Anxiety is hard to understand. High-functioning anxiety is even more so. We stress, we plan, we panic. We achieve. We tell people we’re fine. We say this so much we may start to believe it ourselves.
On the inside, though, we are drowning.
It might leak out from time to time in little ways. We bite our nails. We grind our teeth. We move on with our day.
Maybe the leaks become more significant. We start pulling out strands of our hair. We cancel plans at the last minute. We begin skipping meals and counting calories to feel more firmly in control.
These behaviors may not look like high-functioning anxiety, but this disease rarely stays put neatly in a box. Not like the rest of our lives.
We may have panic attacks that literally take our breath away. These can come with chest pains that feel like a heart attack, or sweaty hands and full-body chills. We may have no symptoms at all but a sense that the world is closing in around us. We smile through them, and we carry on.
We continue to achieve dramatically. We act as if accolades are the cure for that thing which feels so very wrong with us. We become team captain. We chase a promotion at work. We maintain stellar grades. We hold the report card, the winning shot, the good review. We press them close to our chest, like armor. These things prove that we are okay. These things prove that we are good enough.
Still, in the face of our greatest achievements, the anxiety makes its way into our lives.
It seems as though each victory only brings more pressure. Will I say the wrong thing? Will I botch an assignment? What if I don’t make that deadline? Will that be what does it? Or will it be something else? When will it come?
What will be the thing I do that causes the mask to slip? How long do I have until everyone learns I’m not good enough?
What if they already know? Do they see me flailing?
We find the evidence wherever it is, and even where it isn’t. A warm smile is mistaken for a condescending smirk. A compliment is examined for backhanded angles. An unanswered text becomes suspect, rather than routine.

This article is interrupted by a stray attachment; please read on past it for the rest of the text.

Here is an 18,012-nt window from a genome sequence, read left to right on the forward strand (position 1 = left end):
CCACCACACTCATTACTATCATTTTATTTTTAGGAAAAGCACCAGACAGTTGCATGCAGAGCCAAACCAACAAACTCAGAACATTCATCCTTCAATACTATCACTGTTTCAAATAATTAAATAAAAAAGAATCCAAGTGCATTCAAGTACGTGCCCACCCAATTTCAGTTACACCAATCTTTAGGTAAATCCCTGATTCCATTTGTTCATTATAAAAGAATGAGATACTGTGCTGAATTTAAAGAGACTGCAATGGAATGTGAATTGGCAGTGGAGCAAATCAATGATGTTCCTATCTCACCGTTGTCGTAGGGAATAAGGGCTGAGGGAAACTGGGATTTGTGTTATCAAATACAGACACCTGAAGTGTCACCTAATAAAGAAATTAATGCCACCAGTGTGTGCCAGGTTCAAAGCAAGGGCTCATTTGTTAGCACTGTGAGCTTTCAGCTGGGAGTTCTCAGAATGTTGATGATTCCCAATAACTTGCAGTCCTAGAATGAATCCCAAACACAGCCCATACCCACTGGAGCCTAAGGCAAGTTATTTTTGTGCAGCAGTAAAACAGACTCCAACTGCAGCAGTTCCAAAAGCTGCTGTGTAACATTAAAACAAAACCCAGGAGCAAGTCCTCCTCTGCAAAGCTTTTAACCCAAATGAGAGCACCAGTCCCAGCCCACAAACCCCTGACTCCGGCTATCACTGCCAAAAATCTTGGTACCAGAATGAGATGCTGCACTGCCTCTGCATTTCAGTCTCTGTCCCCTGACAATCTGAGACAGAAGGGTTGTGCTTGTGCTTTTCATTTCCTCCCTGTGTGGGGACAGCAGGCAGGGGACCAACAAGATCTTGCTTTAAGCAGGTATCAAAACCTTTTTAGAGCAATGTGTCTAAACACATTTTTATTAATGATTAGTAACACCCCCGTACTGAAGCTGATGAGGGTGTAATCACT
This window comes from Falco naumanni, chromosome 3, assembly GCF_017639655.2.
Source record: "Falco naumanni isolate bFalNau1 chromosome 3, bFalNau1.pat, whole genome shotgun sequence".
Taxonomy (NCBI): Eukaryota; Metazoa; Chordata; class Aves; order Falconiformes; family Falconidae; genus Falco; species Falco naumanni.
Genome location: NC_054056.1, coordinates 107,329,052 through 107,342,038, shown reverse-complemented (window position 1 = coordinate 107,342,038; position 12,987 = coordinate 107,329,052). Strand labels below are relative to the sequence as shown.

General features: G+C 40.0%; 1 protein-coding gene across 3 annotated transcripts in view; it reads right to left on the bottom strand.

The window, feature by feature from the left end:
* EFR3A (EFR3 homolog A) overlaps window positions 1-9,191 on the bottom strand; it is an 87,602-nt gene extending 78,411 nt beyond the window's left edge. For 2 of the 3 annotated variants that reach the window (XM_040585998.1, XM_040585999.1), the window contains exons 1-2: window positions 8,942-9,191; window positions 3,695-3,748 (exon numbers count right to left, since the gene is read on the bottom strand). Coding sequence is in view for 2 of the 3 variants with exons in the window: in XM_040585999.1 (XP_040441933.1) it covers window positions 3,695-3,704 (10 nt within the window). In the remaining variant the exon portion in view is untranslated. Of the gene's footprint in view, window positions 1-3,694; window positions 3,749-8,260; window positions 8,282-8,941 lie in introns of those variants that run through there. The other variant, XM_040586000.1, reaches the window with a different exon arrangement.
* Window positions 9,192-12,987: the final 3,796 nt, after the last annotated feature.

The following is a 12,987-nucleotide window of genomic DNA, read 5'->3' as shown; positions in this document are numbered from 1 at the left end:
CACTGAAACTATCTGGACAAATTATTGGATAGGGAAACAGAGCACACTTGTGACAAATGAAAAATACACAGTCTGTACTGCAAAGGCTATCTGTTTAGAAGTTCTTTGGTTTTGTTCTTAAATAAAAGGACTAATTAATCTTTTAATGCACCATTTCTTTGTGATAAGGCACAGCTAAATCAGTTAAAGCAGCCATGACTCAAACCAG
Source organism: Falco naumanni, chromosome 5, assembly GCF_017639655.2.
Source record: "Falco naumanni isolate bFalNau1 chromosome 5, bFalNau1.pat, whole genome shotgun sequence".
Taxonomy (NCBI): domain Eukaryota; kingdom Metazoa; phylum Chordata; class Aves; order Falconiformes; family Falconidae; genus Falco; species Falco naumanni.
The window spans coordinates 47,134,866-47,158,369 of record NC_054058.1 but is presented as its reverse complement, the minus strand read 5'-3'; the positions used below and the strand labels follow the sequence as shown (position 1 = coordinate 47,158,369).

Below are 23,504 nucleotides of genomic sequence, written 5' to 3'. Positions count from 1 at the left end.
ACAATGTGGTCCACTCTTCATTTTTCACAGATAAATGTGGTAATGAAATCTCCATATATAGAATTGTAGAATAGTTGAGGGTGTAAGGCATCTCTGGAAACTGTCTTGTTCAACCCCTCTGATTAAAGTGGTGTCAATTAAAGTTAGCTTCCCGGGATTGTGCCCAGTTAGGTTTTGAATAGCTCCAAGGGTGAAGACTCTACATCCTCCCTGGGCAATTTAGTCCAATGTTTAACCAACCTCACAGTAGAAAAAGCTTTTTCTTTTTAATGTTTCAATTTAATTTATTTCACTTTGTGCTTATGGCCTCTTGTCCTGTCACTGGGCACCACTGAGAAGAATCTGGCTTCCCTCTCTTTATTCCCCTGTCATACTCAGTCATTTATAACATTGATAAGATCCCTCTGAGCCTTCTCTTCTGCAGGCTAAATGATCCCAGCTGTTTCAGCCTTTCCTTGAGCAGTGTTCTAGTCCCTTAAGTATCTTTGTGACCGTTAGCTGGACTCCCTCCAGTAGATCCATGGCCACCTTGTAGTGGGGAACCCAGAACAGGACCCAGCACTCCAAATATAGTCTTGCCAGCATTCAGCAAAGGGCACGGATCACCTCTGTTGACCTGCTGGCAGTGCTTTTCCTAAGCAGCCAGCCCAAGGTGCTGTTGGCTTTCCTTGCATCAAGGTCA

We may withdraw from our friendships. We might push through as a part of our effort to seem “okay.” The people close to us notice something is wrong, but they aren’t sure what. After all, we’re keeping up with work. We’re getting good grades. They might label us as busy or stressed, or something similarly innocuous. They don’t realize that we only keep moving forward because we’re too afraid to stop.
They don’t realize that we’re not truly living a life. We do too good a job at faking it. We smile. We laugh. We dance. We tell ourselves that we’re okay, and the world believes us.
We deserve more. You deserve more than this, whether you know it or not.
Asking for help is a tremendously difficult and courageous thing to do.
We owe it to ourselves to live whole and happy lives. Start on your path to wellness, and don’t stop trying until you feel like your best self. There’s medication, talk therapy, and group support. There’s acupuncture and chiropractic adjustments. Many people use essential oils, verbal affirmations, journaling, or art therapy. We live in a world full of answers. Use them to become whole again. Blend your favorites. Make your wellness a priority.